World Economy: Results of 2020 and Prospects for 2021
The events that have taken place in the world make us think about the loss of the adequacy of the usual evaluative approaches and criteria. On the one hand, the results of 2020 look even somewhat joyful. Although the final statistics will be available closer to the end of the first quarter of 2021, the absolute majority of the world's analytical centres have significantly improved their own forecasts.
In particular, according to the conclusion of the IMF, the World Bank and the OECD, the world economy will end the past year with a decline of 4.4%, although in October-November, the Fund confidently spoke of at least a 4.9% total decline.
However, the average figure for the planet does not adequately reflect the situation. Some, for example, China, most likely managed to even ensure growth, approximately, to 2-2.3% for the year. While the combination of Brexit and COVID-19 led the British economy to fall by 9.8%. This is still a good indicator, compared with -11% in Italy and -10% in Spain.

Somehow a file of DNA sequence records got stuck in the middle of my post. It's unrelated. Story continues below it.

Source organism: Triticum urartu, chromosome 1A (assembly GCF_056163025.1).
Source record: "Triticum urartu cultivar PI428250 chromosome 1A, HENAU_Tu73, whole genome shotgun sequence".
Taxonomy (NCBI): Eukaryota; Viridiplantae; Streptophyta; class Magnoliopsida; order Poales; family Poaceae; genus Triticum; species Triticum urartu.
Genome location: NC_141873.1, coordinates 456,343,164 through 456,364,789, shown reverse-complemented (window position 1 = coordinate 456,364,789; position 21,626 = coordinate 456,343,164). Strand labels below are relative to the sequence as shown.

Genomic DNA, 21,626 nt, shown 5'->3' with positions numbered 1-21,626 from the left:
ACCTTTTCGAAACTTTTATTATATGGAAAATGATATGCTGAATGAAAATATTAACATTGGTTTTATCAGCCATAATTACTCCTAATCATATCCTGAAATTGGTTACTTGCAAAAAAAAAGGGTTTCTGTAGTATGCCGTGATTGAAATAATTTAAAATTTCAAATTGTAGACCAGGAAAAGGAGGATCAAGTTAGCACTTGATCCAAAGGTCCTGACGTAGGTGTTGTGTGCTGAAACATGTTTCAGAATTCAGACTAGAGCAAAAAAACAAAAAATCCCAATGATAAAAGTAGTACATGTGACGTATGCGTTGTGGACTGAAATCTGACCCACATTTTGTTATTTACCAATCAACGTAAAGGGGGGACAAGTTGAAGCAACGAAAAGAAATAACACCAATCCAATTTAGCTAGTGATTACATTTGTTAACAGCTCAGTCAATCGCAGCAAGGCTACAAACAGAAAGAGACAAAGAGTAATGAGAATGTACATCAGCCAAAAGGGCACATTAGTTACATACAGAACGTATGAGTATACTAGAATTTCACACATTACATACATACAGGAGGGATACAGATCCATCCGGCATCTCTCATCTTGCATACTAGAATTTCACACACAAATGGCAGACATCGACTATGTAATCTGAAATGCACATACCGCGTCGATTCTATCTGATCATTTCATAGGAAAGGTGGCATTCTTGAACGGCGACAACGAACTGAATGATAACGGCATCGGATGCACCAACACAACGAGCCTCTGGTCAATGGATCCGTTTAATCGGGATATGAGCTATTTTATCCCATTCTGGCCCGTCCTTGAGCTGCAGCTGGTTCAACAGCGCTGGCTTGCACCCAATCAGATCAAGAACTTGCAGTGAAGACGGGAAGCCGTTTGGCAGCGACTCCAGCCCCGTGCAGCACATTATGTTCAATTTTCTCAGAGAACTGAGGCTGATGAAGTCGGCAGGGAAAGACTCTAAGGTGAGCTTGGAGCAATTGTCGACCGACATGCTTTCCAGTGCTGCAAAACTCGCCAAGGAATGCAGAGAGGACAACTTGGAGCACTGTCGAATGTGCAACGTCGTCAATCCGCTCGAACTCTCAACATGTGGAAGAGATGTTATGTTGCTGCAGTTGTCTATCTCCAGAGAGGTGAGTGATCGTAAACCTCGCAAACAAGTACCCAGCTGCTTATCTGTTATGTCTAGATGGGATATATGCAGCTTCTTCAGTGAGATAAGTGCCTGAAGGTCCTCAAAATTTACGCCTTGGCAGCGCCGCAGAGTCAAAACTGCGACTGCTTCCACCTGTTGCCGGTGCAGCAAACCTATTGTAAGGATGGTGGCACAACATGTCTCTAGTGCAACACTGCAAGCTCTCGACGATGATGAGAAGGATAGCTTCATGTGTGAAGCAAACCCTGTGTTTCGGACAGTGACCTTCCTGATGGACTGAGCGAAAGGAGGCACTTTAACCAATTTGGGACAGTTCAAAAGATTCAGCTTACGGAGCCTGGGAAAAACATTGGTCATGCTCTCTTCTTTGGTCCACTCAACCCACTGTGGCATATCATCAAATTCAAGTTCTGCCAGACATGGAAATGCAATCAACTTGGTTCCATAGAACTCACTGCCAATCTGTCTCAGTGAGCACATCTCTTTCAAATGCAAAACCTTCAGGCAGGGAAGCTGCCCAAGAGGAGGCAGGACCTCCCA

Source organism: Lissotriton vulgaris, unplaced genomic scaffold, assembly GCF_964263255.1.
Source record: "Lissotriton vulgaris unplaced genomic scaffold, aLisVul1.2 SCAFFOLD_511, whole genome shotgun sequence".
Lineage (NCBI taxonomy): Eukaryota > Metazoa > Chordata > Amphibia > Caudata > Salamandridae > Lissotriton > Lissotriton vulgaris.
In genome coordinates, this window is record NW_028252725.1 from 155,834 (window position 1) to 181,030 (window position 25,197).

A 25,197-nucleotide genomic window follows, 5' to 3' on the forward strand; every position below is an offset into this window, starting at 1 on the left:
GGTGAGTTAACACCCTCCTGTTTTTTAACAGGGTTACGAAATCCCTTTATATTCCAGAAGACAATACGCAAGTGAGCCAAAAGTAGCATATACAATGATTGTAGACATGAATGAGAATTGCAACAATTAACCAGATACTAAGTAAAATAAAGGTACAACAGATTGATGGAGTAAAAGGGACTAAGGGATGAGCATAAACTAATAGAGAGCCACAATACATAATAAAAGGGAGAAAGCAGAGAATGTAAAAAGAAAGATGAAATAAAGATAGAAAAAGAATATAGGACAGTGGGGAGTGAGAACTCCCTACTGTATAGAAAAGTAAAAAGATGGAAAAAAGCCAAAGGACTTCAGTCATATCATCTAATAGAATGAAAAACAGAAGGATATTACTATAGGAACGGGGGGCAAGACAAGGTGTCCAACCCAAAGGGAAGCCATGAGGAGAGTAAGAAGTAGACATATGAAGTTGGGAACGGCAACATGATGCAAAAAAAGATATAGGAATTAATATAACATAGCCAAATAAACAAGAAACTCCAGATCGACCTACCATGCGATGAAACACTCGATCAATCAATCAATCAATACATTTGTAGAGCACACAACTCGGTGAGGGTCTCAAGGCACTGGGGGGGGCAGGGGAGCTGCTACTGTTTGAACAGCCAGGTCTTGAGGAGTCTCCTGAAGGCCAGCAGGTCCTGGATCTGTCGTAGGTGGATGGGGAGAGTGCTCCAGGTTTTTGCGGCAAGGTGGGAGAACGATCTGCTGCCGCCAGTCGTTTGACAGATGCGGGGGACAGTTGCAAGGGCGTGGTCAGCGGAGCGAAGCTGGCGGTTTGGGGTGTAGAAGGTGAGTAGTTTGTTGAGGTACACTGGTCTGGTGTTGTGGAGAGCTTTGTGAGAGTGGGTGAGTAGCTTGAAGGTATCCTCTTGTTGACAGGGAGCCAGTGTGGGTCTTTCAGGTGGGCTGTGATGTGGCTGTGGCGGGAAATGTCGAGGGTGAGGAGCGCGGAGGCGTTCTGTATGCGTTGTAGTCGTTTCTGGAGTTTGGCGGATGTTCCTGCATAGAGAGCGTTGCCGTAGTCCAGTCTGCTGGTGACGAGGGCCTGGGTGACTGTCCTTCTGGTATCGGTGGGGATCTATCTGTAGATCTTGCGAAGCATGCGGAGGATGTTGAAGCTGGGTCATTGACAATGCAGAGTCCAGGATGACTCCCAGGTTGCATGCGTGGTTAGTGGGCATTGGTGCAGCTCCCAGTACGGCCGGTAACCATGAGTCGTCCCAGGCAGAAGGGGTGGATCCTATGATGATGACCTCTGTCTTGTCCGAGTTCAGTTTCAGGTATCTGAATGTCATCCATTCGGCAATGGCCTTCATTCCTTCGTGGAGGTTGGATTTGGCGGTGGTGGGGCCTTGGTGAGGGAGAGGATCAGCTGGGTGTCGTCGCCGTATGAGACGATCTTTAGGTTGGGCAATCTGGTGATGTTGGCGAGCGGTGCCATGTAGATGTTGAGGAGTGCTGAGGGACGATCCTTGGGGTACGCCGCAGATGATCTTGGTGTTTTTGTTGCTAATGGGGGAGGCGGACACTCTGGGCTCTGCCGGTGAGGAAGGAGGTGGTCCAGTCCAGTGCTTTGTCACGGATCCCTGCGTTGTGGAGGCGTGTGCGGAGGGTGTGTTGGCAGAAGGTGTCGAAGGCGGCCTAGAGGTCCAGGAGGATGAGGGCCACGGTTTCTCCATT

European Commission experts generally expected a 7.75% EU collapse, but now they are correcting the forecast to -6%. They save the European Union: France - minus 4.1% and Germany - minus 4.2%.
Other significant countries include India (-4.5%), Brazil (-9.1%) and Mexico (-10.5%). Saudi Arabia showed an unexpected result. With a total dependence on oil and gas revenues, which fell critically due to the collapse of oil and gas prices in the first half of 2020, the Kingdom lost only 6% of its economy, which is significantly less than the results of the 24 countries of the EU.